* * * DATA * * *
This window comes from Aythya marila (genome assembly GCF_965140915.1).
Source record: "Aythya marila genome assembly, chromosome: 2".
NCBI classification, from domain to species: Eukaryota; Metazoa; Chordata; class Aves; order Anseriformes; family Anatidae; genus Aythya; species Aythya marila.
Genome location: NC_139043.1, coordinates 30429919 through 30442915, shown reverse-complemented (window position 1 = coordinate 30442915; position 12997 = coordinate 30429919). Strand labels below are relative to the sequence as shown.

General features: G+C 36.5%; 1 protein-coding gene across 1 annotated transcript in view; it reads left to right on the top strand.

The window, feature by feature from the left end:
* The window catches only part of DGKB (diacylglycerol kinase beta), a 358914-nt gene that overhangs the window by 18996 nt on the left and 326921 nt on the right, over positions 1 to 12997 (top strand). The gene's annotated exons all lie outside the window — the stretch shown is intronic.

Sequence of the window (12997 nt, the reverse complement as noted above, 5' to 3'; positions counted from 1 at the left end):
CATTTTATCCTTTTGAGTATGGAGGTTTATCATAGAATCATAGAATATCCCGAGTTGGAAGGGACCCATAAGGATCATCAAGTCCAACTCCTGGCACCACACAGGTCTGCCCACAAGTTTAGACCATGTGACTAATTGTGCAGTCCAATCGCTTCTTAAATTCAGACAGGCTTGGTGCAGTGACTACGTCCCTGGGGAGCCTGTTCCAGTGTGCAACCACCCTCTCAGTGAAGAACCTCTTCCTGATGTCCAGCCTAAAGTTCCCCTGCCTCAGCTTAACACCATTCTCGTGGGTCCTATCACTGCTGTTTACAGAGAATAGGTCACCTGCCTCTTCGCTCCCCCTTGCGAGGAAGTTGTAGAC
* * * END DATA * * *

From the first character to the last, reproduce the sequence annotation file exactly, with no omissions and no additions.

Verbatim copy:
This window comes from Aythya marila (genome assembly GCF_965140915.1).
Source record: "Aythya marila genome assembly, chromosome: 2".
NCBI classification, from domain to species: Eukaryota; Metazoa; Chordata; class Aves; order Anseriformes; family Anatidae; genus Aythya; species Aythya marila.
Genome location: NC_139043.1, coordinates 30429919 through 30442915, shown reverse-complemented (window position 1 = coordinate 30442915; position 12997 = coordinate 30429919). Strand labels below are relative to the sequence as shown.

General features: G+C 36.5%; 1 protein-coding gene across 1 annotated transcript in view; it reads left to right on the top strand.

The window, feature by feature from the left end:
* The window catches only part of DGKB (diacylglycerol kinase beta), a 358914-nt gene that overhangs the window by 18996 nt on the left and 326921 nt on the right, over positions 1 to 12997 (top strand). The gene's annotated exons all lie outside the window — the stretch shown is intronic.

Sequence of the window (12997 nt, the reverse complement as noted above, 5' to 3'; positions counted from 1 at the left end):
CATTTTATCCTTTTGAGTATGGAGGTTTATCATAGAATCATAGAATATCCCGAGTTGGAAGGGACCCATAAGGATCATCAAGTCCAACTCCTGGCACCACACAGGTCTGCCCACAAGTTTAGACCATGTGACTAATTGTGCAGTCCAATCGCTTCTTAAATTCAGACAGGCTTGGTGCAGTGACTACGTCCCTGGGGAGCCTGTTCCAGTGTGCAACCACCCTCTCAGTGAAGAACCTCTTCCTGATGTCCAGCCTAAAGTTCCCCTGCCTCAGCTTAACACCATTCTCGTGGGTCCTATCACTGCTGTTTACAGAGAATAGGTCACCTGCCTCTTCGCTCCCCCTTGCGAGGAAGTTGTAGAC